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Inflation Math, Federal Reserve Differ as Profits Grow

| July 19, 2021
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Inflation. It’s on the rise and on everyone’s minds. It’s been on ours for a while too. We follow inflation closely because it could be a big risk on investment portfolios, retirement income, and spending power. Despite the big rises, the Federal Reserve continues to call this inflation “transitory,” though the definition of transitory is still yet to be determined!

With that in mind, we want to address the Consumer Price Index (CPI), which is a common inflation benchmark, that was released last week. It continued to accelerate in June, rising at the fastest pace in more than a decade, with the CPI pushed to a 12-month increase of 5.4%. The June-specific increase was 0.9%, which comes after jumps of 0.8% in April and 0.6% in May, respectively.

These latest data bring the three-month change to an annual rate of 9.7%. Some economists say this is just a return to normal, with current price jumps offsetting declines in 2020. But to put this in perspective, consumer prices are now up 3.5% annualized since February 2020, which was before the pandemic:

Drilling down a little bit on core prices, which exclude food and energy, they’re up 3.1% annualized since February 2020. Also, it’s important to note the biggest culprit in the higher June CPI was used car and truck prices, which were up 10.5%, the largest jump on record since 1953. To be clear, that's not an annualized increase, it’s a 10.5% jump in one month (used vehicle prices are up 41.3% over the last two years). That increase alone accounted for about half of the overall core CPI increase.

Additionally, food prices rose 0.8%, mostly due to meat, poultry, fish and eggs. Those four products increased 2.5% in price. Still, if you strip out the typically volatile food and energy categories, core prices increased overall 0.9%, which ties for largest monthly increase since 1982:

We believe this continues to highlight the supply chain issues facing many industries that came from mandated shutdowns and generous unemployment benefits.

As mentioned, the Fed said last Wednesday these price increases are transitory. But again, what is the definition of “transitory”? We think it’s the Fed’s way of saying there's still no need to change monetary policy.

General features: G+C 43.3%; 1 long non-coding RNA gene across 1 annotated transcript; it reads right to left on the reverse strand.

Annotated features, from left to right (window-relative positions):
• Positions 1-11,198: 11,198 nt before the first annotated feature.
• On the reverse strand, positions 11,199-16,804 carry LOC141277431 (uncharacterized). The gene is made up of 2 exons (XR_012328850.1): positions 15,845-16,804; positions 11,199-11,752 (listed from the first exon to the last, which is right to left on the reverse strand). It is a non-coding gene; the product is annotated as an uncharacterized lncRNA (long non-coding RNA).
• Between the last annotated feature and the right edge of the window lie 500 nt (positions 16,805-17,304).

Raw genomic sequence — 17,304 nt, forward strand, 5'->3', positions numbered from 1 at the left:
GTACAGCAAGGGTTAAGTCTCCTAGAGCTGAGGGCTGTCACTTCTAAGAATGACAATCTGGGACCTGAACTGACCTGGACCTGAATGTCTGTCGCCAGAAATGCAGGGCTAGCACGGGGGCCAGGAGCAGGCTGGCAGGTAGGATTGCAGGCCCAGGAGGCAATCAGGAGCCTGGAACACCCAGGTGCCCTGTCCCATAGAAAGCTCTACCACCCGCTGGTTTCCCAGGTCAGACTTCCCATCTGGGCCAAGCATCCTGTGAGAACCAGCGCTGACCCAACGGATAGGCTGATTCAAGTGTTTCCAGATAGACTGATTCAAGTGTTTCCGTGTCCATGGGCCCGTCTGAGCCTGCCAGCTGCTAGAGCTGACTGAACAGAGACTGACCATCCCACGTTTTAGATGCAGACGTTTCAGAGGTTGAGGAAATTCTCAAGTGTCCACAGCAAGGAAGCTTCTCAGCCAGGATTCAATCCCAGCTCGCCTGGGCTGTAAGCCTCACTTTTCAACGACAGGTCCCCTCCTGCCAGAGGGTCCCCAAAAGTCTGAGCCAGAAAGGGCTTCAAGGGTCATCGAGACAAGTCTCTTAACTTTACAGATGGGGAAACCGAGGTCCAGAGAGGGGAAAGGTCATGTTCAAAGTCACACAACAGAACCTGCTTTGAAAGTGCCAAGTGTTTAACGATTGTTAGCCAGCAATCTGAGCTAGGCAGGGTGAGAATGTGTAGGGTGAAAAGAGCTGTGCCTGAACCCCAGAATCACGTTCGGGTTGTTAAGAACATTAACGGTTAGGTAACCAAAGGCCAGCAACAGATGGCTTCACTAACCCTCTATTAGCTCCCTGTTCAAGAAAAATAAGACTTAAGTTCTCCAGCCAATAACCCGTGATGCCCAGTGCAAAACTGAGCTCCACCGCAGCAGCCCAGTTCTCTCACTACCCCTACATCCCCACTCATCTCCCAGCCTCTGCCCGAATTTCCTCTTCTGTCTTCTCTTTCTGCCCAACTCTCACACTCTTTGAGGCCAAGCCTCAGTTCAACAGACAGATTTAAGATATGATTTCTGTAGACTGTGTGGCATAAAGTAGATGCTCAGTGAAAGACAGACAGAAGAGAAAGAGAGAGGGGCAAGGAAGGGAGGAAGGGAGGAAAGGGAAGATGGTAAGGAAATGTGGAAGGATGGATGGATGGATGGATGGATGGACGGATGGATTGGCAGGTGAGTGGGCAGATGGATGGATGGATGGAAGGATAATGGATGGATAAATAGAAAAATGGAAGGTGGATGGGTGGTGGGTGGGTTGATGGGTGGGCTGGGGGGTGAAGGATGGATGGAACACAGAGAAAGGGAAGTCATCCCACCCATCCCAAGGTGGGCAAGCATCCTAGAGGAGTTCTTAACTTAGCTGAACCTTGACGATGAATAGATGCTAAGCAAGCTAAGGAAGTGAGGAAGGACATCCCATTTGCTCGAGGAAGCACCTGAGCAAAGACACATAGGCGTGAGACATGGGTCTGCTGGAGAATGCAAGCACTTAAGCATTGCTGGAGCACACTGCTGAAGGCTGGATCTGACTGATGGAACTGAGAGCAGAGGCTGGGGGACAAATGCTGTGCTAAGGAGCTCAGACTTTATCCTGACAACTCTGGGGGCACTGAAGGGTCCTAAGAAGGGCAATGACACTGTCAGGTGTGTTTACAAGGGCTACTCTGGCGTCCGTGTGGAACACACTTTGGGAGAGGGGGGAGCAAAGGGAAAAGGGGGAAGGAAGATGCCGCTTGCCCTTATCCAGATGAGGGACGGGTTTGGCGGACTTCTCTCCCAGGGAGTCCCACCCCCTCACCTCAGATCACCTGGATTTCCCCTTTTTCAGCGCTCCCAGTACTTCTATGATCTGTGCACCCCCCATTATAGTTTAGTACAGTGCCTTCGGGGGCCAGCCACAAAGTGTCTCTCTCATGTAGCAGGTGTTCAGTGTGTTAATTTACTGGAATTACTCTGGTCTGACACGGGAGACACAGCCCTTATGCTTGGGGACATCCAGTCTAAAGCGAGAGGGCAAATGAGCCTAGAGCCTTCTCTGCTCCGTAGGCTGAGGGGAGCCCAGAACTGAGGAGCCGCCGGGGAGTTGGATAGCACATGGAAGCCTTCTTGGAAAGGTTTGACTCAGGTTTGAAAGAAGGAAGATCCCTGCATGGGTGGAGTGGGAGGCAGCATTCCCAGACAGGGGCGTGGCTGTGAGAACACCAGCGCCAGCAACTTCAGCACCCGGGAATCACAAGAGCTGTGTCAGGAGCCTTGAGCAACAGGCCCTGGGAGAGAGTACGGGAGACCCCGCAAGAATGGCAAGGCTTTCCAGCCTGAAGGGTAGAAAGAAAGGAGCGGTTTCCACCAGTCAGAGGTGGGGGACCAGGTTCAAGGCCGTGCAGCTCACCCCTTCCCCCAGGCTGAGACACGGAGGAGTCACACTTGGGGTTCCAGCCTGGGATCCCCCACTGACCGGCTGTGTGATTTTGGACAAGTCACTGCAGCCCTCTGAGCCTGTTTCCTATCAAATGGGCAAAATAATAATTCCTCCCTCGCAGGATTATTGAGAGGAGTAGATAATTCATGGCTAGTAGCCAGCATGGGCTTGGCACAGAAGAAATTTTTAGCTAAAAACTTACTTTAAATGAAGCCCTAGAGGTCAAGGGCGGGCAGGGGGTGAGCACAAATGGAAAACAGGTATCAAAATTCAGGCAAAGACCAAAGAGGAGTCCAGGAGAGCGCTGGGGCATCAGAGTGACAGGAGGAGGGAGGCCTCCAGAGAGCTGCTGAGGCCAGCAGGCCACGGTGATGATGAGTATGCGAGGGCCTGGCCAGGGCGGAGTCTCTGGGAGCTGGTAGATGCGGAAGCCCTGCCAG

But in our opinion, math always wins. And math says inflation above the Fed’s 2% target is likely to be with us for some time. This must be considered as we head into 2022.

Despite Inflation, It’s an Undervalued Market

Many are convinced a U.S. stock market correction, or even a bear market, is inevitable due to the inflation numbers and “stretched” price-to-earnings ratios. But even two weeks ago, when the market dropped by 1.6% on July 8, the S&P 500 rebounded to an all-time high the next day.

To be clear, this does not mean that the market always goes up. And it doesn't mean that inflation and our debt relative to gross domestic product (GDP) could not create future problems. But remember, we don't try to time the market. We focus on fundamentals like profits and interest rates. And even with the inflationary risk, we still believe the S&P 500 is undervalued.

Readers might remember late last year, when the S&P 500 was at 3,638, we used those fundamentals to project a year-end target of 4,200, for an increase of 15.4%. But this year’s profits returned to normal even faster than we had anticipated, and the S&P 500 hit 4,185 in mid-April. At that point, we upped our projection to 4,500, for a full-year gain of about 19%.

Now the S&P 500 is just 3% away from our target. But we’re standing pat with our full-year projection.

Why?

The main reason is we don't want to leave the impression that we’re traders shifting our target over and over. We’re long-term investors and it’s the long term that matters. In addition, the U.S. stock market has been undervalued relative to our capitalized profit models profit model since 2009.

To refresh your memory, our capitalized profits model takes the government's measure of economy-wide profits from GDP reports and discounts them by the 10-year Treasury note yield to calculate fair value. As we stand today, if we use the 10-year treasury yield of 1.36% (as of July 9’s close) to discount profits only from the first quarter, then our model suggests the S&P 500 is 45% undervalued. With profits likely to grow more than 20% this year still, the fair value will rise more as the year unfolds, inflation or not.

Right now, the Fed is artificially holding interest rates down across the yield curve. So, to be conservative, we need to estimate fair value at elevated 10-year Treasury yields. If we use 2.0%, this gives us a fair value for the S&P 500 of 5,240. To put this in perspective, we would need a 10-year Treasury yield of 2.4% in our model to show the current stock market is trading at fair value with no increase in second quarter profits.

We fully understand that current monetary policy is inflationary, and that government spending has lifted U.S. federal debt above 100% of GDP. These policies could shift economic growth and the level of interest rates in our estimate of fair value stocks in the years ahead. But for the foreseeable future (i.e., the remainder of 2021), reopening, easy money, and deficit spending are all pushing economic growth and bigger profits.

Thus, we maintain our bullishness for the remainder of the year because our model indicates stocks are undervalued. And even if we’re potentially off on our year-end S&P 500 target of 4,500, it’s more likely we’ll be too low, rather than too high.

Securities sold through CoreCap Investments, LLC.  Advisory services offered by CoreCap Advisors, LLC. Cornerstone Financial Services, CoreCap Investments, and CoreCap Advisors are separate and unaffiliated entities.

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